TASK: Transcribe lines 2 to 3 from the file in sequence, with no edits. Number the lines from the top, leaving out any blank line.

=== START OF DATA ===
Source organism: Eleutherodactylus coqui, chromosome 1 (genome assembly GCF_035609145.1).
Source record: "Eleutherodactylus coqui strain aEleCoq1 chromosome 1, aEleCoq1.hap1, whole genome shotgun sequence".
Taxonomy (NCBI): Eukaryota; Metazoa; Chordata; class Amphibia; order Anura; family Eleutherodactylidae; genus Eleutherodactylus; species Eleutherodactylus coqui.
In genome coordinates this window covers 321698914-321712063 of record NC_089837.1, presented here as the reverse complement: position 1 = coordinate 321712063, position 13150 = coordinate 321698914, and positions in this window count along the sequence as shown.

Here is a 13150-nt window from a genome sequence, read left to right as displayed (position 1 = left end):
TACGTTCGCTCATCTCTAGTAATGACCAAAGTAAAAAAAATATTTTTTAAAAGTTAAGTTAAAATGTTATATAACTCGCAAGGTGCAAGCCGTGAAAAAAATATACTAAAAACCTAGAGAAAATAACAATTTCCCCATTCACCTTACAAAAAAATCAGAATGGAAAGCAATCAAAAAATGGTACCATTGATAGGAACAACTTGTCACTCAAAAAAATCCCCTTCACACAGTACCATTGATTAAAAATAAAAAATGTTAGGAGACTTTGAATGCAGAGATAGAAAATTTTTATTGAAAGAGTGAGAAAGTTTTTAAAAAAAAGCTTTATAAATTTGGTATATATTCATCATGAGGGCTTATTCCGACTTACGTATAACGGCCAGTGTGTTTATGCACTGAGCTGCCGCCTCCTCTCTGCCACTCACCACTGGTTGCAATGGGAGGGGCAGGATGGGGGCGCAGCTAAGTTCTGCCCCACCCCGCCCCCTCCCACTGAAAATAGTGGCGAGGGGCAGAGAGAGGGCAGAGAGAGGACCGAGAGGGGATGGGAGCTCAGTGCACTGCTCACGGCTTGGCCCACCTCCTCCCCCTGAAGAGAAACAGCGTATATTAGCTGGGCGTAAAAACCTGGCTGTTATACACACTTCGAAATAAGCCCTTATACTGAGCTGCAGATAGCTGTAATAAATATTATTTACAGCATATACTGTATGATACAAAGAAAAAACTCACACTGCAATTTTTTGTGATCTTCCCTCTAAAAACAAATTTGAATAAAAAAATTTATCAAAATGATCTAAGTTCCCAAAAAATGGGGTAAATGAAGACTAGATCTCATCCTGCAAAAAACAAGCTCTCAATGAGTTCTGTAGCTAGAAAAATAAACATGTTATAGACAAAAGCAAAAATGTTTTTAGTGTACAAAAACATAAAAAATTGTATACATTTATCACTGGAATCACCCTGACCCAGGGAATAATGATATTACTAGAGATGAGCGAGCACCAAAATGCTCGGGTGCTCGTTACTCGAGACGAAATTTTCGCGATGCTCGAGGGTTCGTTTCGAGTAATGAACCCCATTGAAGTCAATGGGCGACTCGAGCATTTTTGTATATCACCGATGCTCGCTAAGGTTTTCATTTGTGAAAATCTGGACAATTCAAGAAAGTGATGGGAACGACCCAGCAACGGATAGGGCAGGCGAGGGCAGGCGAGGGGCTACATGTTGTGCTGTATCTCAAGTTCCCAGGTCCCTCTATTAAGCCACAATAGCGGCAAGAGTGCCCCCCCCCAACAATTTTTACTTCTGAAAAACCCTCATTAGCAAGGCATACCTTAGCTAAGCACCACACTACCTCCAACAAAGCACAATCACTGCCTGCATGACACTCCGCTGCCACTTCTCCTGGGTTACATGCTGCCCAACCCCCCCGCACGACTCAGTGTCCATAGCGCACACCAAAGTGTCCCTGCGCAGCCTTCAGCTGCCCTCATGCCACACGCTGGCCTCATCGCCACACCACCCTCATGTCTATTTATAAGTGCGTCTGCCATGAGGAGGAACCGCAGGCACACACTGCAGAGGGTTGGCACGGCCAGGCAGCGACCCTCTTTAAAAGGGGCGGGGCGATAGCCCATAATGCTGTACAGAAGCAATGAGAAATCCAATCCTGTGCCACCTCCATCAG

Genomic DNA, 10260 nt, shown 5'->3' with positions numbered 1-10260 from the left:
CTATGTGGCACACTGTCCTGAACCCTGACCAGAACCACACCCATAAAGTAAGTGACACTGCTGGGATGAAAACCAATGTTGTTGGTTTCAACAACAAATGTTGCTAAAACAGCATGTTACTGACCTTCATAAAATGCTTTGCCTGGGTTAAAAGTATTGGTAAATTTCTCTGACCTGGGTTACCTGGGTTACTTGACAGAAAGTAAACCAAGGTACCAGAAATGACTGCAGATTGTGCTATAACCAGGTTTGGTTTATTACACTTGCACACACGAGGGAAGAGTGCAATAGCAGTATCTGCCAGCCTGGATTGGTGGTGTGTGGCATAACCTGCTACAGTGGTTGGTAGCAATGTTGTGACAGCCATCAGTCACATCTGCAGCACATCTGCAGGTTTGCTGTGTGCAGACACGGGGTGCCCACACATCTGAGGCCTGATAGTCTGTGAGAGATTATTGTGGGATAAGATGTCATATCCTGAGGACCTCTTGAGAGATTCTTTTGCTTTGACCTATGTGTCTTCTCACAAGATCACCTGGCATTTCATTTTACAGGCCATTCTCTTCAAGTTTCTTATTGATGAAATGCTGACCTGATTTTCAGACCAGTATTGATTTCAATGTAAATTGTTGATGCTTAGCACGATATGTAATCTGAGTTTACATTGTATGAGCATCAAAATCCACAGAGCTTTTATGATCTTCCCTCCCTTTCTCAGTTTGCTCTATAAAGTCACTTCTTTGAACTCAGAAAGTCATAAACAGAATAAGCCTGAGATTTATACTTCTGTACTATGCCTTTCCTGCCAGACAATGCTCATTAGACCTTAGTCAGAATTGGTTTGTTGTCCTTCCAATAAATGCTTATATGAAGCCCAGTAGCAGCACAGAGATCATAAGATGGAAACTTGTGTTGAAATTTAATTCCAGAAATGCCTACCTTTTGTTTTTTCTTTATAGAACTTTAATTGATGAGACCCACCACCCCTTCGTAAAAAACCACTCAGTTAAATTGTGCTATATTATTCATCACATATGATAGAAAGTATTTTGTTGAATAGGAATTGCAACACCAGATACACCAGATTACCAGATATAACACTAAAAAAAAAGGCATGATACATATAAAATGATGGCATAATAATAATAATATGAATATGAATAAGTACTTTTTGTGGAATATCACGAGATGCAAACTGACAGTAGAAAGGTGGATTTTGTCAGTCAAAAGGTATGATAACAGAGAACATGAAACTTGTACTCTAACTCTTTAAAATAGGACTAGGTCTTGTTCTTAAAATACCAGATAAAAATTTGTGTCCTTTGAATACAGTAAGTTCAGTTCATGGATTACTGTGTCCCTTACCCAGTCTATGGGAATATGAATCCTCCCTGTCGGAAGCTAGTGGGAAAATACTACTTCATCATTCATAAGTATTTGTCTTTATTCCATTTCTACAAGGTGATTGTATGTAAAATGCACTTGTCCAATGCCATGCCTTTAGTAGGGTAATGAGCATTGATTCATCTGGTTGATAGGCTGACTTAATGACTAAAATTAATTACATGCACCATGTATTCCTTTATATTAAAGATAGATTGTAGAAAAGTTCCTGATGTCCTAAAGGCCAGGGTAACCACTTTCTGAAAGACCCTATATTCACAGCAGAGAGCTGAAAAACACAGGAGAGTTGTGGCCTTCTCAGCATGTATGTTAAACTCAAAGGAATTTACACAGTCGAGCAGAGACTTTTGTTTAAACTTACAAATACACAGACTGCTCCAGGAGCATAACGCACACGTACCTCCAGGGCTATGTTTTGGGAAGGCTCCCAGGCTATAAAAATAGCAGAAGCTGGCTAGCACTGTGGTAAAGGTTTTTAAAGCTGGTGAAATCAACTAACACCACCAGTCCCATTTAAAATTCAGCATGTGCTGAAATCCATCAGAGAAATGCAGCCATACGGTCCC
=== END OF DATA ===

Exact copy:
Source record: "Eleutherodactylus coqui strain aEleCoq1 chromosome 1, aEleCoq1.hap1, whole genome shotgun sequence".
Taxonomy (NCBI): Eukaryota; Metazoa; Chordata; class Amphibia; order Anura; family Eleutherodactylidae; genus Eleutherodactylus; species Eleutherodactylus coqui.